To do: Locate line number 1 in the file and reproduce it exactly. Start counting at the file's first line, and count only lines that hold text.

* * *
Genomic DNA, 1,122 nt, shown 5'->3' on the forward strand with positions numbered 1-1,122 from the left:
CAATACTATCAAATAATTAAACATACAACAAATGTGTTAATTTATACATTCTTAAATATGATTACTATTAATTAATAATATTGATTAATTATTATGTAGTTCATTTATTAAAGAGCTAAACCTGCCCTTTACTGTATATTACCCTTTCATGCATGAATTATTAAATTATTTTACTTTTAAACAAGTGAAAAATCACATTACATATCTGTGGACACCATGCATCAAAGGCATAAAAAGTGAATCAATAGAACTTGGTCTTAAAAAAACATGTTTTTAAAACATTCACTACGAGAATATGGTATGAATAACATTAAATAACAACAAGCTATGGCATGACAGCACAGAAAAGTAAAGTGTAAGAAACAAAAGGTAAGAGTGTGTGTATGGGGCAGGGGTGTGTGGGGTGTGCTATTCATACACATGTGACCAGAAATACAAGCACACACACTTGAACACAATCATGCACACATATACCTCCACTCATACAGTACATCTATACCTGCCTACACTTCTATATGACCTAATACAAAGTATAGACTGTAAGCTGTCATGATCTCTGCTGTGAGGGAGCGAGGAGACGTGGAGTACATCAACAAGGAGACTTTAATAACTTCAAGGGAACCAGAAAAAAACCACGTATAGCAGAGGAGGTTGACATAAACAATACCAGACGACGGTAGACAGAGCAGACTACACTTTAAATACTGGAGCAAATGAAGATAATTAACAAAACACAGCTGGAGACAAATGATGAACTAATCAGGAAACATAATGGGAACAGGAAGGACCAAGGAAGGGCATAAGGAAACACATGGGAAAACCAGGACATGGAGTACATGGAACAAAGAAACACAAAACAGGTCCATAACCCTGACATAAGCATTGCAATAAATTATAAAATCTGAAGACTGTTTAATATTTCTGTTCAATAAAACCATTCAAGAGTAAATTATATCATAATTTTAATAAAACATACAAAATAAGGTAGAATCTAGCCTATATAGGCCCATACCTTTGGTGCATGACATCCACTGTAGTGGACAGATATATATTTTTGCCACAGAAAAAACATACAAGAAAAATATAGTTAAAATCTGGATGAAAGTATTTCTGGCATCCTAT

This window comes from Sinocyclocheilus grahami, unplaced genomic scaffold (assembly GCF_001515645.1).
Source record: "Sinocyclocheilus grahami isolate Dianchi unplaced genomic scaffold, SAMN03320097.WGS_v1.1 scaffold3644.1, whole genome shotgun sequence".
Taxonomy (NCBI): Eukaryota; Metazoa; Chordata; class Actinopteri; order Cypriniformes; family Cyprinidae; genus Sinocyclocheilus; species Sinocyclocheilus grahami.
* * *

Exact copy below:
Genomic DNA, 1,122 nt, shown 5'->3' on the forward strand with positions numbered 1-1,122 from the left: